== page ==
Auditory dyslexia, otherwise known as “dysphonetic dyslexia,” is a more common type of dyslexia than visual dyslexia. It is a learning disability that involves phonological processing issues. If you have this condition, you will have a difficult time distinguishing individual letter sounds (or phonemes) within words. Although auditory dyslexics can pick up sounds, their brain has difficulty making sense of the sounds they hear.
The most common dyslexia sign of this type is the inability to follow verbal instructions or directions. Other symptoms include: poor spelling, mistaking R and L sounds, constantly needing information to be repeated, slow response in conversations, and saying, “What” or “Huh” frequently. If you are suffering from auditory dyslexia, you will definitely be averse to vowels, which have two different sounds or are silent letters in some letters. Remembering one sound for each is hard enough for you! Students with this condition struggle the most in school as their problems are almost always coupled with visual dyslexia. Dyslexia prevents them from performing at par with children in their academic level. Simple instructions during class exercises are tough to deal with and often cause dyslexic students confidence issues.
It is always advisable to seek professional help when it comes to children who may be perceived to have learning difficulties. You must realize, of course, that learning disabilities caused by processing problems may not always be attributed to dyslexia. Hearing impairment, attention deficit disorder (ADD) and other neurological learning disabilities must first be ruled-out before testing and treating your child for dyslexia. Auditory Dyslexia and ADD are two very different conditions, although they are initially determined by similar symptoms of poor memory, short attention spans, and poor pronunciation, among others. Also, dyslexia and ADD are highly correlated and if there are learning issues, both conditions should be screened. Thus, it is imperative to have the child assessed to determine the appropriate treatment.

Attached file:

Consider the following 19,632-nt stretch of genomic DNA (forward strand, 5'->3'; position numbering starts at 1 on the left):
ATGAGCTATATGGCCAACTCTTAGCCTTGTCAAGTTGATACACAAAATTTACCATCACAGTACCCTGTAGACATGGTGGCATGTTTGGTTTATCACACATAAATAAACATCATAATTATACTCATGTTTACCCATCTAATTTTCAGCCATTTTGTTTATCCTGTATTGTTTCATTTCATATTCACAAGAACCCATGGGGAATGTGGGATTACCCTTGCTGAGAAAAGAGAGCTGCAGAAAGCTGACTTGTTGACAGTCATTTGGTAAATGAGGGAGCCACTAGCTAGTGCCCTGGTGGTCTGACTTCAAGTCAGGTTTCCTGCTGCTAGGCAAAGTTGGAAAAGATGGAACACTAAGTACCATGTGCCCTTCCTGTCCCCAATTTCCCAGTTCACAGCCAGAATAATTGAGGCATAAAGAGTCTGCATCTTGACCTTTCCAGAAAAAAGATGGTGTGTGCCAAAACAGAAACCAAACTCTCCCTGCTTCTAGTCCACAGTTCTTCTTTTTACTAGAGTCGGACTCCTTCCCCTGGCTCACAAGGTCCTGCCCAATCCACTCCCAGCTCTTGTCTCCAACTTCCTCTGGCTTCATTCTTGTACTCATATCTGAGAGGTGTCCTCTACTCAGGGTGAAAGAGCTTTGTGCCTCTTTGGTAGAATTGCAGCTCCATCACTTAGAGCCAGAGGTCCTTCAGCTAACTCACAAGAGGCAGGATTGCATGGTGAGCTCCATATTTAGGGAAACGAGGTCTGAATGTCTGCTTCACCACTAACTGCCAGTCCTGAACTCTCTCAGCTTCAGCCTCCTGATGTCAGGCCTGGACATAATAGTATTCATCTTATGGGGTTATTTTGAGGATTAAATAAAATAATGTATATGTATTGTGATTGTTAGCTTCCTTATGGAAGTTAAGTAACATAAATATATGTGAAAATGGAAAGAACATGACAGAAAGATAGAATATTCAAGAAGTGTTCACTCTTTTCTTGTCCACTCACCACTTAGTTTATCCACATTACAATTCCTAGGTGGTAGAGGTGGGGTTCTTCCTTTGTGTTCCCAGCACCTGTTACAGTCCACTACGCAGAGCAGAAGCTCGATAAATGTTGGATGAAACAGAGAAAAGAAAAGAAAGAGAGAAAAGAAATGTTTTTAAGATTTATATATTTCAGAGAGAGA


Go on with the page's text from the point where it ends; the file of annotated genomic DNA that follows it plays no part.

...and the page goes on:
The condition in adults is also a serious condition. Adults face a great obstacle in employment opportunity and almost no career advancement. Therefore, evaluation and treatment is as important for adults as it is for children.
Fortunately, testing, training and treatment centers are available to provide the necessary professional assistance for dyslexics. Treatment for auditory dyslexia concentrates on phonemic awareness. The teacher employs games that first gauge the specific needs of the dyslexia students. This education is geared towards enabling the students to learn, say, identify, spell, recognize and read letters.
If you have auditory dyslexia, there are also strategies you can employ in the workplace to make you more efficient. You can ask your boss and co-workers give directions or instructions one at a time. If possible, you should be given instructions slowly, clearly and in a quiet area. You can also use a Dictaphones if you need to confirm instructions. It is likewise advisable to ask your boss to allow you to repeat the instruction for him/her to verify whether you understood it correctly. Most importantly, ask your boss to write down important instructions to ensure that no detail will be overlooked. There are many technology tools that you will find useful in dealing with your condition on a daily basis, concerning auditory dyslexia.